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County Progress Report
The county successfully negotiated the start of employee health insurance contributions starting in 2007. It was important to start to contribute 10% in 2006 to help reverse the ever-increasing rise in health care cost; I did voluntarily, as did several others.
The county has taken steps to join the Northern County Health Insurance Purchasing Cooperative with the primary goals to again, cut the cost of health insurance. This co-op transfers the control of the insurance portion to member counties. The benefits are the same and present no change to the employee. It allows for stability in insurance rates and typically projects a savings of 10% below industry pricing. The cooperative allows counties to maintain their own benefit structure and provides greater price predictability and stability over time.
Our county is one of six in the state of Pennsylvania that successfully submitted applications for our one million dollars in Growing Greener II funding. These funds were distributed to 29 different watershed recreation or infrastructure projects throughout the county.
The June flood as well as recent flash flooding continues to highlight the need to implement a hazard mitigation plan, and this continues to be a top priority. Steps have been taken to use the services of a disaster recover specialist to place Susquehanna County in a better position for funding. There will be upcoming meetings to help all concerned citizens, elected officials, and anyone interested in taking part.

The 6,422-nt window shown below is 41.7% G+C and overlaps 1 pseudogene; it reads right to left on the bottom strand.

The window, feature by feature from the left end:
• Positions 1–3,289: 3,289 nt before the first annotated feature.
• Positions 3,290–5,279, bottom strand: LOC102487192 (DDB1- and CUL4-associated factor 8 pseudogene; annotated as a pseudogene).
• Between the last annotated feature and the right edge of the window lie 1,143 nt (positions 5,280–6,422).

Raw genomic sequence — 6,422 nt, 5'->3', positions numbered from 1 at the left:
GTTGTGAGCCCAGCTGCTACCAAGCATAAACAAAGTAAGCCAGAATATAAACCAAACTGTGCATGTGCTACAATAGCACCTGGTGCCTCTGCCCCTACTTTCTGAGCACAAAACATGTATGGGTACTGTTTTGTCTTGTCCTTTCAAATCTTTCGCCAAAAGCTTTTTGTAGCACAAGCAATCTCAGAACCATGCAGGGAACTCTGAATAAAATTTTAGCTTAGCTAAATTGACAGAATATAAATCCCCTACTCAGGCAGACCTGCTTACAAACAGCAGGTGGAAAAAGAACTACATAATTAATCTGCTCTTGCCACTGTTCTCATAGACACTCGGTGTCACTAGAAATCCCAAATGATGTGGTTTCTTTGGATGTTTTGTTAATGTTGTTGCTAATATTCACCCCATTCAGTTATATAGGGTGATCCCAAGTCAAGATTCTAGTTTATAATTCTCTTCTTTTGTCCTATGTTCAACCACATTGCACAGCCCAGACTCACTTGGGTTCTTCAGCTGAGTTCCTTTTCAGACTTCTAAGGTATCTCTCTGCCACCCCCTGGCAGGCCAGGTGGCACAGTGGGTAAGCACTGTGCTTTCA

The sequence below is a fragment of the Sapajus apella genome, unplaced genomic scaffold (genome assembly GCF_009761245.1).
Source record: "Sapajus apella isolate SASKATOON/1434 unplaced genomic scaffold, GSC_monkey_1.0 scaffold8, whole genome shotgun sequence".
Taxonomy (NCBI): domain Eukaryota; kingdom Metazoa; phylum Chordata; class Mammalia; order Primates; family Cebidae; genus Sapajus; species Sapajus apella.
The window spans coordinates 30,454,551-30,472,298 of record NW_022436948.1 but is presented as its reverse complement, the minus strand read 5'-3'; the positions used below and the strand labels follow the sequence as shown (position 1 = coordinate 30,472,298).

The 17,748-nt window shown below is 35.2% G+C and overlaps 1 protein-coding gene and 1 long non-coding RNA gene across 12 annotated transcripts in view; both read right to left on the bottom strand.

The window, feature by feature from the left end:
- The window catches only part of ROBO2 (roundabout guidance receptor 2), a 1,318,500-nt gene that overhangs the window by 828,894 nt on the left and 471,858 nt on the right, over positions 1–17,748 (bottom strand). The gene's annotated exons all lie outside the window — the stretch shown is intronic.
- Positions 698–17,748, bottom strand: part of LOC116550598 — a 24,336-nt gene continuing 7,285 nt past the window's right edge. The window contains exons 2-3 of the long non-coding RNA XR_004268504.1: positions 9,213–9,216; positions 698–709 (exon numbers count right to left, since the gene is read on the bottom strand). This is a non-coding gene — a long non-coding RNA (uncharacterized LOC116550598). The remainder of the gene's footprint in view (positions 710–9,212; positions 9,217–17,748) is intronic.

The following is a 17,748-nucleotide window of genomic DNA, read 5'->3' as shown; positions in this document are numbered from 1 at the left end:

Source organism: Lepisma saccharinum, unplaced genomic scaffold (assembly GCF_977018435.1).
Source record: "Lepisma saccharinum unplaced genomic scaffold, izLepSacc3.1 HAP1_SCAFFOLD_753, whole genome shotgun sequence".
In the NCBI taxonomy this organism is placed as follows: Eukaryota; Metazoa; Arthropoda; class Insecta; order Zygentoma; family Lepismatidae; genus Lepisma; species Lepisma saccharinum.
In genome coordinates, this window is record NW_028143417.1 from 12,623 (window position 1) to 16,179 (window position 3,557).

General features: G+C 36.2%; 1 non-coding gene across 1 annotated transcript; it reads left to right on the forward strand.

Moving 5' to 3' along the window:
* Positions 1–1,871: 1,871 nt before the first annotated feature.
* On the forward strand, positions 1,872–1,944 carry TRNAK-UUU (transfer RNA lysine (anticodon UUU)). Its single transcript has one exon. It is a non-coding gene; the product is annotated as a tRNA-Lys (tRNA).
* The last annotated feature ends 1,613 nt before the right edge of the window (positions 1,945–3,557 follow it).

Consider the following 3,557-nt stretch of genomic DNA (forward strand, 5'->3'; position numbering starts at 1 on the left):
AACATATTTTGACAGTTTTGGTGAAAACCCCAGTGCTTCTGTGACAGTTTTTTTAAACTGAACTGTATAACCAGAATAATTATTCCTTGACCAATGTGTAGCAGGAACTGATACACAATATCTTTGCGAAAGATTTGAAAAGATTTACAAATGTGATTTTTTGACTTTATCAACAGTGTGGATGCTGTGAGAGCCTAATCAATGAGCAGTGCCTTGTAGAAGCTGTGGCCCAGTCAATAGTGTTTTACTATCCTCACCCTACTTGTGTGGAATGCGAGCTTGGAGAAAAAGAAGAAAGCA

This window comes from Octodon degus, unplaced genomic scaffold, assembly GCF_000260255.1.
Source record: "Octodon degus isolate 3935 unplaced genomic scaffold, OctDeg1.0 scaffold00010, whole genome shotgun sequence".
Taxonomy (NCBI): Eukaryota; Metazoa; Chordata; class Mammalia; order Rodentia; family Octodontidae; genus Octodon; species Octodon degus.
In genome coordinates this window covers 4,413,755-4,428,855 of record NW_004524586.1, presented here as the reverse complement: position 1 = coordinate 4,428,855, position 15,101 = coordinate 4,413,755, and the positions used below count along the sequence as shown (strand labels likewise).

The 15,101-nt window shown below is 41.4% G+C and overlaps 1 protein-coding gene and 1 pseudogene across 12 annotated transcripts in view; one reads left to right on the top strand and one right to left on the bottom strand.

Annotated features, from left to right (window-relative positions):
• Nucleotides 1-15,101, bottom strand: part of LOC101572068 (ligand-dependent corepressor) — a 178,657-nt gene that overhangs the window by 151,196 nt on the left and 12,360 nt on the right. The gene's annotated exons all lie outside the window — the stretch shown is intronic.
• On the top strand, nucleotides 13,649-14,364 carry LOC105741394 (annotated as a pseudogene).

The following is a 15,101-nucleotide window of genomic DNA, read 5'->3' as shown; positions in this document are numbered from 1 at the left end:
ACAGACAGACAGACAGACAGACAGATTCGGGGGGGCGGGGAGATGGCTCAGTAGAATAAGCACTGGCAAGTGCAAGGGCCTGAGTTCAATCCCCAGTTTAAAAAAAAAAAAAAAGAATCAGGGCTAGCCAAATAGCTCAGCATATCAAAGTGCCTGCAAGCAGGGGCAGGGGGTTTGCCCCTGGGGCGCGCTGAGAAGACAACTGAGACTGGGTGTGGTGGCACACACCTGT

Our retirement plan continues to do well with the management consultants from Citigroup. The advisors reported on October 25 that the portfolio is on track and recently topped $10 million in total assets.
The 2007 budget will be on the table soon with a fiscally conservative approach taken. There were many unexpected events in ’06; despite this, we were able to balance the budget with no increase in taxes expected.
Susquehanna County Board of Commissioners
It’s All Positive
My opinion on the farmers’ losing money daily for their milk is positive.
Farmers are versatile, resilient, and very clever. The price of corn is at an all-time high. That means the price they pay for dairy feed is also sky high.
Ethanol production is to blame for both high prices. The corn farmers are happy, the dairy farmers still sad.
Ethanol production in our nation is a plus positive. It gives us, as a nation a solution to high oil prices and gas prices, so everyone wins.
As the dairy farmers see that they can make more money selling corn, soybeans and the cows, they will be happy and have a future in a good life for all of us.
As for milk or the lack of it, the remaining dairy farmers will eventually become the “OPEC” of pure moo and survive happily ever after.
Peter A. Seman
A Christmas “Gift”?
P. Jay’s column in the November 29 County Transcript was very upbeat about the “good news” from the commissioners regarding taxes for next year. It appears that real estate taxes will not increase, and that the occupation tax may be abolished. He even refers to these actions as a Christmas present. I think P. Jay comes close to insulting the county taxpayers’ intelligence. Next year is an election year for the commissioners, and one doesn’t need to be cynical to make a connection between that fact and the commissioners’ likely action. Show me a politician who doesn’t want to hold down or eliminate taxes in an election year.